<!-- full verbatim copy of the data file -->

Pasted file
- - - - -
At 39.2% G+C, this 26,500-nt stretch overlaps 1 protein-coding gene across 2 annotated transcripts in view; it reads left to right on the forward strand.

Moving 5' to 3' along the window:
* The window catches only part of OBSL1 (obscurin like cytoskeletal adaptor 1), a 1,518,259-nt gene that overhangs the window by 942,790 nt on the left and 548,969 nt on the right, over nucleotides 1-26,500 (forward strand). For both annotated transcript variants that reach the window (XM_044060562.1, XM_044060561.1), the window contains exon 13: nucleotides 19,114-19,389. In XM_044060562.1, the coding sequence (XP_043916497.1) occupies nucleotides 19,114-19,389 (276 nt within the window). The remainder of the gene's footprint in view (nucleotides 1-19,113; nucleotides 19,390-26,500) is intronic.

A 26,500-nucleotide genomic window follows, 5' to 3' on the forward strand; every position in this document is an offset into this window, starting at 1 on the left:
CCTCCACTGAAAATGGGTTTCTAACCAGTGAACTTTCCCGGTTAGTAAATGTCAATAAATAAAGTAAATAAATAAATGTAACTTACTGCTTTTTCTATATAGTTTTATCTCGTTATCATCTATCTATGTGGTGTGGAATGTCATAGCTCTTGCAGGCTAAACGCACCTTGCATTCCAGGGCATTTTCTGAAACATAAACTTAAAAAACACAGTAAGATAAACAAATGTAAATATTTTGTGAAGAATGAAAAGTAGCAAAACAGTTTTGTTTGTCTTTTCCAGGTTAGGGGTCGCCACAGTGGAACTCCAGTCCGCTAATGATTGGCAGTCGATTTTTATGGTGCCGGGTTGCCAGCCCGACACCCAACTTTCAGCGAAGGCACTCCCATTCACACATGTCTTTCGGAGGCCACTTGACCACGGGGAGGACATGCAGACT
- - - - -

At 39.2% G+C, this 26,500-nt stretch overlaps 1 protein-coding gene across 2 annotated transcripts in view; it reads left to right on the forward strand.

Moving 5' to 3' along the window:
* The window catches only part of OBSL1 (obscurin like cytoskeletal adaptor 1), a 1,518,259-nt gene that overhangs the window by 942,790 nt on the left and 548,969 nt on the right, over nucleotides 1-26,500 (forward strand). For both annotated transcript variants that reach the window (XM_044060562.1, XM_044060561.1), the window contains exon 13: nucleotides 19,114-19,389. In XM_044060562.1, the coding sequence (XP_043916497.1) occupies nucleotides 19,114-19,389 (276 nt within the window). The remainder of the gene's footprint in view (nucleotides 1-19,113; nucleotides 19,390-26,500) is intronic.

A 26,500-nucleotide genomic window follows, 5' to 3' on the forward strand; every position in this document is an offset into this window, starting at 1 on the left:
CCTCCACTGAAAATGGGTTTCTAACCAGTGAACTTTCCCGGTTAGTAAATGTCAATAAATAAAGTAAATAAATAAATGTAACTTACTGCTTTTTCTATATAGTTTTATCTCGTTATCATCTATCTATGTGGTGTGGAATGTCATAGCTCTTGCAGGCTAAACGCACCTTGCATTCCAGGGCATTTTCTGAAACATAAACTTAAAAAACACAGTAAGATAAACAAATGTAAATATTTTGTGAAGAATGAAAAGTAGCAAAACAGTTTTGTTTGTCTTTTCCAGGTTAGGGGTCGCCACAGTGGAACTCCAGTCCGCTAATGATTGGCAGTCGATTTTTATGGTGCCGGGTTGCCAGCCCGACACCCAACTTTCAGCGAAGGCACTCCCATTCACACATGTCTTTCGGAGGCCACTTGACCACGGGGAGGACATGCAGACT